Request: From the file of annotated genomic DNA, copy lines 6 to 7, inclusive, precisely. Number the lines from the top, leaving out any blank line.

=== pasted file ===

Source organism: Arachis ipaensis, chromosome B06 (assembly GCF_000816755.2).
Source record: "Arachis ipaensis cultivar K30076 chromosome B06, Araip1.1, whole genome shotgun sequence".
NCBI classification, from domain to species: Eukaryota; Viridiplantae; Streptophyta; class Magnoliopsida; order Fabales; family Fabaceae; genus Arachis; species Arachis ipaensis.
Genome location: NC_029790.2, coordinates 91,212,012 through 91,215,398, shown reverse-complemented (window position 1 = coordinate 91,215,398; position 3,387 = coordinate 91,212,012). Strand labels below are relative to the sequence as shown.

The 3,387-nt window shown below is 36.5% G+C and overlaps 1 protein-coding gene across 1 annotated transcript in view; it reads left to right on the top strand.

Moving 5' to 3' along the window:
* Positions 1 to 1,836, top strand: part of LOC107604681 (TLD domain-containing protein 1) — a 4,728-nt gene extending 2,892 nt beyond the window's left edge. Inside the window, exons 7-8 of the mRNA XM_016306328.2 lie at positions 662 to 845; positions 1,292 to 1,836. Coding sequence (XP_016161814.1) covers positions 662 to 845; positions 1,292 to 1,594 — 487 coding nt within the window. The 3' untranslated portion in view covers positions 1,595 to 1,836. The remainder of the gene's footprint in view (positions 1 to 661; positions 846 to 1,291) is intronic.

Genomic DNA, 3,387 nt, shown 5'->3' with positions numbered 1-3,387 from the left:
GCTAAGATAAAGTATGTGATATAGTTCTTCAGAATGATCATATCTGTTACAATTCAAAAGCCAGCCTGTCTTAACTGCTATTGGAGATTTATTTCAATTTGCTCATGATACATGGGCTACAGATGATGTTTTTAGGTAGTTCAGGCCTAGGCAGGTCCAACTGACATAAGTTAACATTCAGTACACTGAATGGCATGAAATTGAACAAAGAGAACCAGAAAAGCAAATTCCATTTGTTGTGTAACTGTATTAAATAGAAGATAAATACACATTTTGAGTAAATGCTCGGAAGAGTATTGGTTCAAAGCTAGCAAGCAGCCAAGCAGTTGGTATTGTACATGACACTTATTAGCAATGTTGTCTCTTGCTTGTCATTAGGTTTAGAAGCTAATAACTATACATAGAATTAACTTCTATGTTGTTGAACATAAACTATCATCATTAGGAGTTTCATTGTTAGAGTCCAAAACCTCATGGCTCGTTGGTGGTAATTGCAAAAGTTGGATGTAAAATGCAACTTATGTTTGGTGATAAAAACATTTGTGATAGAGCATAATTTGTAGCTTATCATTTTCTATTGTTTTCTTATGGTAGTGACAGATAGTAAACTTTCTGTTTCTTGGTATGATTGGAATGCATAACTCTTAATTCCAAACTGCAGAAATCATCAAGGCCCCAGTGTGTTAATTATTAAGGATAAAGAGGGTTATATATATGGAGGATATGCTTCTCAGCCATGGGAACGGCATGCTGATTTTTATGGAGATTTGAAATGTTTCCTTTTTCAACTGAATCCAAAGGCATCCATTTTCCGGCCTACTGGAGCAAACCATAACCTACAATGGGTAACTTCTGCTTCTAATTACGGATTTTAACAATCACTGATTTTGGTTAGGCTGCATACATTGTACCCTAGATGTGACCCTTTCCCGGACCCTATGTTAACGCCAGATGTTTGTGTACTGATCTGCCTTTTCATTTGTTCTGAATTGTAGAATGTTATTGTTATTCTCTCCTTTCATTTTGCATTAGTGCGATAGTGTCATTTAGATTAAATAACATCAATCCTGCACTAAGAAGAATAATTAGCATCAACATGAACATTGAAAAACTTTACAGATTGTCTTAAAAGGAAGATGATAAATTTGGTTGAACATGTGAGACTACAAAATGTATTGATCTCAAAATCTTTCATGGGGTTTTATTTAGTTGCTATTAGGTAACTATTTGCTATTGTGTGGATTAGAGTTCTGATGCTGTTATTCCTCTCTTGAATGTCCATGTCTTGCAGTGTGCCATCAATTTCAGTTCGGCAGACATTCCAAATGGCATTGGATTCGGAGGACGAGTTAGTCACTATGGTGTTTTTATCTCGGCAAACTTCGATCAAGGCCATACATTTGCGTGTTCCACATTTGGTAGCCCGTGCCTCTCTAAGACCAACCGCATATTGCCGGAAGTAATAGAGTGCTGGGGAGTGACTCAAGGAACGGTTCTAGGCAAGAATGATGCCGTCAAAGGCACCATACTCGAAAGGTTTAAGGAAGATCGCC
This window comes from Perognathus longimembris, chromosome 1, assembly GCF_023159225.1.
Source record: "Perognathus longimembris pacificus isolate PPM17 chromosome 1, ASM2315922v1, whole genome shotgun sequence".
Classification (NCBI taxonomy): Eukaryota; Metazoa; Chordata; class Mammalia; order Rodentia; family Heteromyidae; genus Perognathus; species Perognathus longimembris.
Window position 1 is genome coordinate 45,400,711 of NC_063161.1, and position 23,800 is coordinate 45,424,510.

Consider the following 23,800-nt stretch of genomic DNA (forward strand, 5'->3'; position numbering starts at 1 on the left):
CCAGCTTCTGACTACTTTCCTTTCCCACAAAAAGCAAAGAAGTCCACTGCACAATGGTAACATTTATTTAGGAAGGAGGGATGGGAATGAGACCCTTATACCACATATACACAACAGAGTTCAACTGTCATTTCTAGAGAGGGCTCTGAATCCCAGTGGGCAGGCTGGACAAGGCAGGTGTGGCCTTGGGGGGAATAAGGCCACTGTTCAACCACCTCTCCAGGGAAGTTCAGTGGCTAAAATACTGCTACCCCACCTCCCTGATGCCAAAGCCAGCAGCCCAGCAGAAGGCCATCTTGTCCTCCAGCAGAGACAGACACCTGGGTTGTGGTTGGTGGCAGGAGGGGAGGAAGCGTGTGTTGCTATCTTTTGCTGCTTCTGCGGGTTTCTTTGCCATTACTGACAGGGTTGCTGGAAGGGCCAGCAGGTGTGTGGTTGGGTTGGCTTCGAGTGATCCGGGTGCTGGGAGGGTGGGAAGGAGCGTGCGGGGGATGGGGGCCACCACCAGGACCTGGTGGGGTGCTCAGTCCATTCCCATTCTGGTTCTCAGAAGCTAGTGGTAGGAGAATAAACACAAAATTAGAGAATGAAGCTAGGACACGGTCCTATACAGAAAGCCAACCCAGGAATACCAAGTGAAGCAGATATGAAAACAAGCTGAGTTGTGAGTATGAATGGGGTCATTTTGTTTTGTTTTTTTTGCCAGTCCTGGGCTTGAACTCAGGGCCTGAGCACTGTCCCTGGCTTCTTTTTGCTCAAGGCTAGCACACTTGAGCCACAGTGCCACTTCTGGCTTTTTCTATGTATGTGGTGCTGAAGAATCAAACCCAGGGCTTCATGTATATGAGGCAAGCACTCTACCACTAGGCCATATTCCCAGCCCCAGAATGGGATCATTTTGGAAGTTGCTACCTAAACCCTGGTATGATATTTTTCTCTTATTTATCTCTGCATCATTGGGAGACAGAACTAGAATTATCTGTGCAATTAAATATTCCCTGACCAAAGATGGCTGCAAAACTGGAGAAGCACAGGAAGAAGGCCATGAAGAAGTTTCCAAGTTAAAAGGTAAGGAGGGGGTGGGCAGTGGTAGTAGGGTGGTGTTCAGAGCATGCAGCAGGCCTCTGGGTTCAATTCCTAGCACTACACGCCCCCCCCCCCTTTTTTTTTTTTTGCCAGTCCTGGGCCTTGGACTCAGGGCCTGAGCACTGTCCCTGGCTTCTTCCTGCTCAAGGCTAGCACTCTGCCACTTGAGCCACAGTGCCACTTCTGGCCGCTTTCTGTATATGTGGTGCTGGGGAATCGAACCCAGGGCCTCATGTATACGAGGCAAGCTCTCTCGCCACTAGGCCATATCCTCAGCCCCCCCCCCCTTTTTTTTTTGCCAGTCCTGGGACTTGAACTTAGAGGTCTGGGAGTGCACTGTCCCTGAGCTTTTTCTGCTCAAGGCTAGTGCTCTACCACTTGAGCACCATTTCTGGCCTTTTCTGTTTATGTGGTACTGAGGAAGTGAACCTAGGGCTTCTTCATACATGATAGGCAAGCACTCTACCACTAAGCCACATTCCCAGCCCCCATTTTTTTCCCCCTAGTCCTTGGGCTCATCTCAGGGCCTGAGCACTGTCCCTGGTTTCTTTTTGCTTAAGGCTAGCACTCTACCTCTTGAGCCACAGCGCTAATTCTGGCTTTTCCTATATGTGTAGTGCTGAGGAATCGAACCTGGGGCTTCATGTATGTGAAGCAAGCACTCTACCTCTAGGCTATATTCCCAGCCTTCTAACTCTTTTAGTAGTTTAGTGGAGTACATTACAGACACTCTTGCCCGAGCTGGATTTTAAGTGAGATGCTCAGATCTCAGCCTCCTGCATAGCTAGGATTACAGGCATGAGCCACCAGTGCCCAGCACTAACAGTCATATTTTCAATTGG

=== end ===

Moving 5' to 3' along the window:
* Positions 1 to 1,836, top strand: part of LOC107604681 (TLD domain-containing protein 1) — a 4,728-nt gene extending 2,892 nt beyond the window's left edge. Inside the window, exons 7-8 of the mRNA XM_016306328.2 lie at positions 662 to 845; positions 1,292 to 1,836. Coding sequence (XP_016161814.1) covers positions 662 to 845; positions 1,292 to 1,594 — 487 coding nt within the window. The 3' untranslated portion in view covers positions 1,595 to 1,836. The remainder of the gene's footprint in view (positions 1 to 661; positions 846 to 1,291) is intronic.